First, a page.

Crewless marine vessels known as “Bluebottles” have entered the waters of the Two Rocks and Jurien Marine Parks to prevent illicit fishing in Australian marine parks.
Parks Australia is investigating the efficacy of two uncrewed surface vessels during a 30-day experiment in January and February to record 24/7 real-time imagery of activities in the two maritime parks off the Western Australian coast, Minister Tanya Plibersek announced.
“Whilst most fishers do the right thing and stay in legal fishing zones, we aren’t afraid to crack down on those doing the wrong thing by fishing in the ‘no take’ areas. Fishing is not allowed in the National Park Zones of Australian Marine Parks. The new Bluebottle vessel technology will enable large marine areas to be monitored over longer periods of time,” Minister Plibersek said.
Minister Plibersek stated that the new Bluebottle vessel technology would allow longer-term monitoring of broad oceanic areas.
“We’re testing the Bluebottles as a cost-effective addition to the current monitoring and surveillance tools we’re using. They join drones and sound traps as the latest technology we’re testing,” Minister Plibersek added.
The project will put the technology to the test to see if it can be used to monitor and prevent unlawful fishing in the future.
The 22-foot solar, wind, and wave-powered Bluebottles were built by Australian company Ocius and launched from Western Australia’s Ocean Reef Boat Harbour. The watercraft, which resemble miniature yachts, have 360-degree day/night infrared cameras, radar, and satellite communications. They can monitor certain areas automatically for months at a time.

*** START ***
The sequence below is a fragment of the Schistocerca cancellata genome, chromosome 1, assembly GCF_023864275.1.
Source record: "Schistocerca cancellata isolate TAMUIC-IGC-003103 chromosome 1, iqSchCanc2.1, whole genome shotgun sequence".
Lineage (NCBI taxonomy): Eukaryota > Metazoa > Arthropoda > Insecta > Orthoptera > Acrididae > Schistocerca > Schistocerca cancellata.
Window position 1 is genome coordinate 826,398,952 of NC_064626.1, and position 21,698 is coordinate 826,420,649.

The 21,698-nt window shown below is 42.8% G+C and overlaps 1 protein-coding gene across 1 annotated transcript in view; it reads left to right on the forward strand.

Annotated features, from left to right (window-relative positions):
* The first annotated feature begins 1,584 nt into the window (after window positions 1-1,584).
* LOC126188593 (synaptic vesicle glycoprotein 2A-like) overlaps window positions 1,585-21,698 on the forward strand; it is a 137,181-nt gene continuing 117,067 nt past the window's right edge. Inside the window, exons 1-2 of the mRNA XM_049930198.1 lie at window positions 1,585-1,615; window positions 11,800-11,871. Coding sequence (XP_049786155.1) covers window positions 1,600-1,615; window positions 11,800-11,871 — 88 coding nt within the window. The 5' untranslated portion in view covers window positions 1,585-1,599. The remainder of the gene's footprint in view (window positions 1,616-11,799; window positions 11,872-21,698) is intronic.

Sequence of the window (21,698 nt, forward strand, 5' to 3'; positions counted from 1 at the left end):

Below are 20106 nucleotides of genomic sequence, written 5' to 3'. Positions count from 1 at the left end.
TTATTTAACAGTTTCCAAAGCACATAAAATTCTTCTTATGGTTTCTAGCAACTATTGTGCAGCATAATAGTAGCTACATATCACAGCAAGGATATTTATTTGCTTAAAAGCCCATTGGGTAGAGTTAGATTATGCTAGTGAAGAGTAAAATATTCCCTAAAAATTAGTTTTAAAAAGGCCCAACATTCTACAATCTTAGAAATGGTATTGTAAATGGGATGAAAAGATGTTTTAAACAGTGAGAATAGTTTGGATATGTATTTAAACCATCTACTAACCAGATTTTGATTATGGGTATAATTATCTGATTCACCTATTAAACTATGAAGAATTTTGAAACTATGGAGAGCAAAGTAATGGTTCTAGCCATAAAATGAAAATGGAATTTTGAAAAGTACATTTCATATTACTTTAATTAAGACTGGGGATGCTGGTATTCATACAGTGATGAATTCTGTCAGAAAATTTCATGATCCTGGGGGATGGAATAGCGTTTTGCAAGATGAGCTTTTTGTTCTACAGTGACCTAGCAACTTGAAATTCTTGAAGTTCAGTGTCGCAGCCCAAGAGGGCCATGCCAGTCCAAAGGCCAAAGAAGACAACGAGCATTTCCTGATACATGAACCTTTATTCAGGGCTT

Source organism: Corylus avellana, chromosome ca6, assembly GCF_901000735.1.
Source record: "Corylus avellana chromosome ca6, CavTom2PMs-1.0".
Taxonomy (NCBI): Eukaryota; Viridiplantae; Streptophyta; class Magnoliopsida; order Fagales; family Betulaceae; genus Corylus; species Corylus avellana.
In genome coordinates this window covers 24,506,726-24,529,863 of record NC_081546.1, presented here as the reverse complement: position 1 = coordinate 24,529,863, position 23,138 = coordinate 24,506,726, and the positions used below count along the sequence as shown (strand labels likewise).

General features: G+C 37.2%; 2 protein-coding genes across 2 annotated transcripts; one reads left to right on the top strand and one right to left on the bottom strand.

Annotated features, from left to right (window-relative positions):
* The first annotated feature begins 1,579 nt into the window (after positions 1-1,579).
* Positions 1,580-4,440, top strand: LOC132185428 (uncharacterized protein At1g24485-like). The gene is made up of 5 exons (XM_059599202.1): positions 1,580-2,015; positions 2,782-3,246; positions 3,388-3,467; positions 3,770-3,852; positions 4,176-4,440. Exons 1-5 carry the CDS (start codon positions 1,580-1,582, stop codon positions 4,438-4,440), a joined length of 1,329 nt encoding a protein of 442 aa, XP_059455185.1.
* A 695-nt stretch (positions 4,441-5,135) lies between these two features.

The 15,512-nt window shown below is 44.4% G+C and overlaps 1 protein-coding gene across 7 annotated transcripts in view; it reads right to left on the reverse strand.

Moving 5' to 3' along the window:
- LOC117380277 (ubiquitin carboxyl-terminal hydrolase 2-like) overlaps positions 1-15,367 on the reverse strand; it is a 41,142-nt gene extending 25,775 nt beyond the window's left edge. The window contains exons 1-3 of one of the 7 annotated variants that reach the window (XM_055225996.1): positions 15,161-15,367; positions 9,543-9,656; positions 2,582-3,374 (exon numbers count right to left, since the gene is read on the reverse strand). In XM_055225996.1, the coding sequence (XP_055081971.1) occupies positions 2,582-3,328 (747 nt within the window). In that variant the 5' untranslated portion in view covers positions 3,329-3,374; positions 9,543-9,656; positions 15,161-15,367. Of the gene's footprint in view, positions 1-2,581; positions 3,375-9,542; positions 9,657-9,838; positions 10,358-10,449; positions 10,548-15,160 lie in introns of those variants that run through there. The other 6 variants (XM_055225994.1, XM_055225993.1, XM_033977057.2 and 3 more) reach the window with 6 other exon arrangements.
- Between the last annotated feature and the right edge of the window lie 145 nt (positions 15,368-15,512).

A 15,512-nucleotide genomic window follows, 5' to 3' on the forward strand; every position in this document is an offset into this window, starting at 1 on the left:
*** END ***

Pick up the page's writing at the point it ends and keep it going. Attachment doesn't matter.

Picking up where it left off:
Parks Australia will be able to monitor marine vessel activity across these two major maritime parks, which were previously difficult and costly to police, thanks to the revolutionary Bluebottle technology.
According to the Australian Government, the new surveillance systems aid in protecting maritime park plants and animals, including Western Rock Lobsters.
The yearly movement of the Western rock lobster from the coast to deeper waters is known as the “whites run,” and it attracts thousands of licenced cray fishermen. Some locations in Marine Parks have been declared as “no-take zones” to ensure the species’ survival.
“No-take zones are vital to protect threatened species, and also mean that surrounding areas see increases in fish stocks,” Minister Plibersek added.
Stopping illegal fishing safeguards both the species and legal fishers who do the right thing and rely on lobsters for a living, the Federal Government said.
Two underwater recorders known as sound traps were set at Two Rocks Marine Park last year during last year’s Western Rock Lobster migratory event to give information on vessel activities in the park.
Drones equipped with high-resolution cameras are also being trialled to monitor marine vessel activities from the air in no-fishing zones of Australian Marine Parks.
“Marine National Parks are such special places. We need to protect the animals and plants that live there so future generations can see them in the wild,” Minister Plibersek said.
In the previous fiscal year, 15 unlawful recreational fishing incidents were identified at Two Rocks Marine Park. The government issued penalty violation notifications totalling $687 for each incidence, in addition to formal warnings.